On fiscal policy, we shouldn’t be deceived by this ‘borrowing to invest’ nonsense peddled by Labour and the wet wing of the Tory party. Most of us invest in order to make a financial return, i.e. a profit, on our investments. Where is the financial return on ‘investments’ in HS2, Heathrow expansion and the NHS? It isn’t; they are all lemons.
    Sir John Armitt, a Government infrastructure guru, has said that an additional £43 billion needs to be invested in spur rails from Hs2 stations in order to make HS2 work. That money should have been included in the original cost estimate for HS2. Heathrow expansion is justified because Heathrow is a hub airport. How much profit is to be made from people sitting in a transit lounge for a couple of hours? And since when has the NHS, designed on free-at-the-point-of-consumption, die-on the-waiting-list principles, ever been profitable?

  26. Ron Olden
    Posted October 7, 2018 at 9:54 pm | Permalink

    Doesn’t the fact that the inflation rate rose last month, and is still above target, astronomic house prices which are STILL rising (albeit slowly) , a labour market which is so tight that we are still attracting large numbers of migrants at every level of skill and earnings, suggest that monetary policy has been to loose rather than too tight?

    Interest rates are still freakishly low, and we still have a large budget deficit at time when there’s barely any slack left in the economy.

    Typical returns on UK bank deposits today are well below the rate of inflation, so we are paying banks for the privilege of lending them money. It’s the same with typical Gilt Yields, where we are paying the Government to borrow from us.

    Is it too much in these circumstances to suggest that Base Rate might be increased to 1%, which will still be by far the lowest level, for all but ten years in the Bank of England’s entire History since 1694?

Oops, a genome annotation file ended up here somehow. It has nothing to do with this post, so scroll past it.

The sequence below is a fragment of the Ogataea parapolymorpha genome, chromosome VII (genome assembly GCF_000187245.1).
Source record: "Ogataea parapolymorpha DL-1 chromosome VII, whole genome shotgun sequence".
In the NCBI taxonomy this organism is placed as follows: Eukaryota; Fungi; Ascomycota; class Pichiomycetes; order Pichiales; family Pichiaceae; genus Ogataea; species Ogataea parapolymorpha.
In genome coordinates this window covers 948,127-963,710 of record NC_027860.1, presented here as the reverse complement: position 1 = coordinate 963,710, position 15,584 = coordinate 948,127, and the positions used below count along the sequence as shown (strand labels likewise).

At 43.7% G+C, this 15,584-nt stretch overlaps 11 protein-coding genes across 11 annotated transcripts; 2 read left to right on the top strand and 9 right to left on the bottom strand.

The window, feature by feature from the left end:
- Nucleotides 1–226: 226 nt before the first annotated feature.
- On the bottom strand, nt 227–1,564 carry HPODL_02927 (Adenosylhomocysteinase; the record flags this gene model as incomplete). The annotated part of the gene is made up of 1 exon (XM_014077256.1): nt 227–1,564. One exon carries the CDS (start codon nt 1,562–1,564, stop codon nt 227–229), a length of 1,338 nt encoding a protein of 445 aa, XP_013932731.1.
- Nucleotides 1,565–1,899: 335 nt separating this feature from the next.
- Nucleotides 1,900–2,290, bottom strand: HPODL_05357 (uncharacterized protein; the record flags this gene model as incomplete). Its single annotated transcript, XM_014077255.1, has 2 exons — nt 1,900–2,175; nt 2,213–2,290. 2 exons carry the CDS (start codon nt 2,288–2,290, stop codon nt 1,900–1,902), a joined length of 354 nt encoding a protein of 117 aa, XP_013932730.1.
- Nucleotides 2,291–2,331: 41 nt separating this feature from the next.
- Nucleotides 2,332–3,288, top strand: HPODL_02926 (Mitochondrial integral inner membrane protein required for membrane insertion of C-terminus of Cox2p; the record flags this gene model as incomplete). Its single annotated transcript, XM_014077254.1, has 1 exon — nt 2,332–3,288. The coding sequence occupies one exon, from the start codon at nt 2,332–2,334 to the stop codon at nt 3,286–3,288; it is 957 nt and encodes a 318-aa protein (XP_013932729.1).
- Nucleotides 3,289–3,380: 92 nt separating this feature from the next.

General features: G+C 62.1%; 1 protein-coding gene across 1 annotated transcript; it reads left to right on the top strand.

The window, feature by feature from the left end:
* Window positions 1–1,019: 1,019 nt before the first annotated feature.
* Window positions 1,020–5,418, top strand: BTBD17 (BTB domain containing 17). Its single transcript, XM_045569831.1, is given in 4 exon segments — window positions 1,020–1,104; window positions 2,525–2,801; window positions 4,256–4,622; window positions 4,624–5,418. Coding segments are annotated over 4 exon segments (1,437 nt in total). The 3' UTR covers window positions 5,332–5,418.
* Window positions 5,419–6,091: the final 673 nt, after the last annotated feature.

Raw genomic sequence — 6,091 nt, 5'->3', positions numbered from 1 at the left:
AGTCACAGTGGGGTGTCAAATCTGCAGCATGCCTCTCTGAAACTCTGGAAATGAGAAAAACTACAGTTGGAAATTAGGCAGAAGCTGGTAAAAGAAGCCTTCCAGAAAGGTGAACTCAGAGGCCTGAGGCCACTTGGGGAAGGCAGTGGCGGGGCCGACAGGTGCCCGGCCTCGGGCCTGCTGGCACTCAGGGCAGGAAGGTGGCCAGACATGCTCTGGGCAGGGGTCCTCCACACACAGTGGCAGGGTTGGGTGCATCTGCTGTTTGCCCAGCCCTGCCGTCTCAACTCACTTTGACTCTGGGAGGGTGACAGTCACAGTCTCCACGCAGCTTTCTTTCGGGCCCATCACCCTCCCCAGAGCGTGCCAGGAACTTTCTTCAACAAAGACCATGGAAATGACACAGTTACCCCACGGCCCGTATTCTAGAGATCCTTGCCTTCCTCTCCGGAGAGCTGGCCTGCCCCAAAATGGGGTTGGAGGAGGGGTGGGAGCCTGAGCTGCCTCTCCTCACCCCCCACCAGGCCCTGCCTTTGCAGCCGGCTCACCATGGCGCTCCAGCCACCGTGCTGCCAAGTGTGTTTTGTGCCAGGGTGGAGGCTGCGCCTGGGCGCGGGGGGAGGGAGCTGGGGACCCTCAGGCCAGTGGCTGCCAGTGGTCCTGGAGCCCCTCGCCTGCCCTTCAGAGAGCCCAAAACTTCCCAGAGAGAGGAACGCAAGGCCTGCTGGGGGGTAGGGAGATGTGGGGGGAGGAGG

This addiction by borrowers to subsidised cash, has to stop. If anyone can’t survive with Base Rate of 1% they deserve to go bust.

    The only real cause for worry is if house prices start falling by much and threaten the banks’ and individuals solvency. If that happens then policy will have to be relaxed.

    But if Banks start going bust again in economic conditions as favourable as the are now with such low interest rates, that’s their problem.

    If they do, Nationalise them, without any compensation to their shareholders. Print money to recapitalise them, Then sell them again.

  27. CHRISTOPHER HOUSTON
    Posted October 8, 2018 at 2:13 am | Permalink

    Watson, Tom: says today he wants Deputy Leaders to have a formal Debate too pre-election, sloppy seconds?

  28. no no no
    Posted October 8, 2018 at 2:17 am | Permalink

    Oh go on then. Master-

  29. Russell Verbeek
    Posted October 8, 2018 at 8:35 am | Permalink

    You have much criticism of central banks which implies you believe the Governor to be a partisan appointment and working to a partisan agenda even if it means hurting our economy.

    Similar perhaps to the Supreme Court appointments in the US.

    I know you won’t like this next bit but why was there a rearrangement of the Bank of England structure in 1967? It had already been nationalised and there has been no explanation I can find that explains what the previous Government did wrong with its initial nationalisation that would necessitate a change.

    While Wikipedia lists The Fed and the 12 regional reserve banks as public and privately owned the BoE is listed as fully national. Can you tell us about how it’s owned, influenced etc? Please consider your personal frustration at how the BBC withholds facts and consider I feel thta way about politicians and the BoE!

    Because you often critique the BBC for withholding key facts I believe you instinctively understand that withholding information is dishonourable and does a huge disservice to our nation and it’s democratic system.

    Thanks for all your insights which have been invaluable.

    Reply I have been critical of successive Governors for their policies. The Bank has made a series of very bad judgements, mainly to do with its enthusiasm for all things EU and Euro. The Bank has always been wholly owned by the taxpayers during my lifetime, and has been subject to regular changes of mission and governing law through decisions of governments and Parliament. The vogue for so called independence has been a more recent phenomenon, but as the record shows it has not been the reality, with many more changes of powers and requirements imposed by Parliament/government.

  30. Dennis
    Posted October 8, 2018 at 11:09 am | Permalink

    Growth is the food of climate change – now what will we do?

  • About John Redwood


    John Redwood won a free place at Kent College, Canterbury, He graduated from Magdalen College Oxford, has a DPhil and is a fellow of All Souls College. A businessman by background, he has been a director of NM Rothschild merchant bank and chairman of a quoted industrial PLC.